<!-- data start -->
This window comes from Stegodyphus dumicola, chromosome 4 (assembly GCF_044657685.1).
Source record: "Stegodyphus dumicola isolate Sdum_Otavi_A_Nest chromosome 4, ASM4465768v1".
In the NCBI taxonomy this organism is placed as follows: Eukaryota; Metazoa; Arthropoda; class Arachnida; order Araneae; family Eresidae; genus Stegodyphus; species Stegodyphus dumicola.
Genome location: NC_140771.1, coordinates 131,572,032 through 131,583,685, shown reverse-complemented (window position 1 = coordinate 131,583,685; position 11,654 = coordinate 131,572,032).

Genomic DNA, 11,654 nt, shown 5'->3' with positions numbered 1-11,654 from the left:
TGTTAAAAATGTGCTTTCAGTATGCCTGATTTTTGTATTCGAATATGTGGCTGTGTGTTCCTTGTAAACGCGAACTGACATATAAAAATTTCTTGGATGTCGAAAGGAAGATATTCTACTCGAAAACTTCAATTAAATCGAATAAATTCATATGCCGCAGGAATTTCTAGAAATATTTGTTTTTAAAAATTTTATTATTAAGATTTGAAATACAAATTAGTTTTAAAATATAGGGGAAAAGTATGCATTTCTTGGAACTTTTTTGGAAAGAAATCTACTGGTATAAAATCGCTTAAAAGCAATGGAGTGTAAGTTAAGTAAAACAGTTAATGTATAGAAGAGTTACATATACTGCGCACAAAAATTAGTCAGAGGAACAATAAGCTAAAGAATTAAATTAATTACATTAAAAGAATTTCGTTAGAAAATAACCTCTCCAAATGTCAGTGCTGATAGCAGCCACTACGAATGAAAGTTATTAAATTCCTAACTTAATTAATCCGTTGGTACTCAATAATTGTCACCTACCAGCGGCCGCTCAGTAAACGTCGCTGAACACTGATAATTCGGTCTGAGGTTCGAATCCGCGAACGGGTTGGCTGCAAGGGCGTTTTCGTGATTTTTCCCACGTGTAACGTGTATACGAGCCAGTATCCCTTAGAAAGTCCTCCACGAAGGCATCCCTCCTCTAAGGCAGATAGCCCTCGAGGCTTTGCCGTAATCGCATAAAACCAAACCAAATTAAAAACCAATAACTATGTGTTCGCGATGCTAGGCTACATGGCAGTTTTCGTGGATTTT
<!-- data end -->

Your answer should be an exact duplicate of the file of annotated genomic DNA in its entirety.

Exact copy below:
This window comes from Stegodyphus dumicola, chromosome 4 (assembly GCF_044657685.1).
Source record: "Stegodyphus dumicola isolate Sdum_Otavi_A_Nest chromosome 4, ASM4465768v1".
In the NCBI taxonomy this organism is placed as follows: Eukaryota; Metazoa; Arthropoda; class Arachnida; order Araneae; family Eresidae; genus Stegodyphus; species Stegodyphus dumicola.
Genome location: NC_140771.1, coordinates 131,572,032 through 131,583,685, shown reverse-complemented (window position 1 = coordinate 131,583,685; position 11,654 = coordinate 131,572,032).

Genomic DNA, 11,654 nt, shown 5'->3' with positions numbered 1-11,654 from the left:
TGTTAAAAATGTGCTTTCAGTATGCCTGATTTTTGTATTCGAATATGTGGCTGTGTGTTCCTTGTAAACGCGAACTGACATATAAAAATTTCTTGGATGTCGAAAGGAAGATATTCTACTCGAAAACTTCAATTAAATCGAATAAATTCATATGCCGCAGGAATTTCTAGAAATATTTGTTTTTAAAAATTTTATTATTAAGATTTGAAATACAAATTAGTTTTAAAATATAGGGGAAAAGTATGCATTTCTTGGAACTTTTTTGGAAAGAAATCTACTGGTATAAAATCGCTTAAAAGCAATGGAGTGTAAGTTAAGTAAAACAGTTAATGTATAGAAGAGTTACATATACTGCGCACAAAAATTAGTCAGAGGAACAATAAGCTAAAGAATTAAATTAATTACATTAAAAGAATTTCGTTAGAAAATAACCTCTCCAAATGTCAGTGCTGATAGCAGCCACTACGAATGAAAGTTATTAAATTCCTAACTTAATTAATCCGTTGGTACTCAATAATTGTCACCTACCAGCGGCCGCTCAGTAAACGTCGCTGAACACTGATAATTCGGTCTGAGGTTCGAATCCGCGAACGGGTTGGCTGCAAGGGCGTTTTCGTGATTTTTCCCACGTGTAACGTGTATACGAGCCAGTATCCCTTAGAAAGTCCTCCACGAAGGCATCCCTCCTCTAAGGCAGATAGCCCTCGAGGCTTTGCCGTAATCGCATAAAACCAAACCAAATTAAAAACCAATAACTATGTGTTCGCGATGCTAGGCTACATGGCAGTTTTCGTGGATTTT